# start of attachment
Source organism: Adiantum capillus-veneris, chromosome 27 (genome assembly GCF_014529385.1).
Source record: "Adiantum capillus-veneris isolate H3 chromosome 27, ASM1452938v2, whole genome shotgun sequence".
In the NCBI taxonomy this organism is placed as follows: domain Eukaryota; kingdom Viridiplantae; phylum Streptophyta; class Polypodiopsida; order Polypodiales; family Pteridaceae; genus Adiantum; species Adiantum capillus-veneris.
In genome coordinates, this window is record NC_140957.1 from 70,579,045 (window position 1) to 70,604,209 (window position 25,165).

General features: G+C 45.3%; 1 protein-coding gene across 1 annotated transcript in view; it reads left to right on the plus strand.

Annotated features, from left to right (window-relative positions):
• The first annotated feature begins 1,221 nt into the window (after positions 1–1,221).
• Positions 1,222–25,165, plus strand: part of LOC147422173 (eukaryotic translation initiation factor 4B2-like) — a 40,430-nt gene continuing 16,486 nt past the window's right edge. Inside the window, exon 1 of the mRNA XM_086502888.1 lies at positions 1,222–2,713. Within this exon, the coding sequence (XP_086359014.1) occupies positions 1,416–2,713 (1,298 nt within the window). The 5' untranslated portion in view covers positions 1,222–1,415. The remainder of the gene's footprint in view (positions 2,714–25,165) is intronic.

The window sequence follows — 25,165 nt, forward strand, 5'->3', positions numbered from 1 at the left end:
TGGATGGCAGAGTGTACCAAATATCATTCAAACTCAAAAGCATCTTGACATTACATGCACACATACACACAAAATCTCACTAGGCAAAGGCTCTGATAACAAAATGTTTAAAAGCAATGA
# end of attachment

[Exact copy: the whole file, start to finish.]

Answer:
Source organism: Adiantum capillus-veneris, chromosome 27 (genome assembly GCF_014529385.1).
Source record: "Adiantum capillus-veneris isolate H3 chromosome 27, ASM1452938v2, whole genome shotgun sequence".
In the NCBI taxonomy this organism is placed as follows: domain Eukaryota; kingdom Viridiplantae; phylum Streptophyta; class Polypodiopsida; order Polypodiales; family Pteridaceae; genus Adiantum; species Adiantum capillus-veneris.
In genome coordinates, this window is record NC_140957.1 from 70,579,045 (window position 1) to 70,604,209 (window position 25,165).

General features: G+C 45.3%; 1 protein-coding gene across 1 annotated transcript in view; it reads left to right on the plus strand.

Annotated features, from left to right (window-relative positions):
• The first annotated feature begins 1,221 nt into the window (after positions 1–1,221).
• Positions 1,222–25,165, plus strand: part of LOC147422173 (eukaryotic translation initiation factor 4B2-like) — a 40,430-nt gene continuing 16,486 nt past the window's right edge. Inside the window, exon 1 of the mRNA XM_086502888.1 lies at positions 1,222–2,713. Within this exon, the coding sequence (XP_086359014.1) occupies positions 1,416–2,713 (1,298 nt within the window). The 5' untranslated portion in view covers positions 1,222–1,415. The remainder of the gene's footprint in view (positions 2,714–25,165) is intronic.

The window sequence follows — 25,165 nt, forward strand, 5'->3', positions numbered from 1 at the left end:
TGGATGGCAGAGTGTACCAAATATCATTCAAACTCAAAAGCATCTTGACATTACATGCACACATACACACAAAATCTCACTAGGCAAAGGCTCTGATAACAAAATGTTTAAAAGCAATGA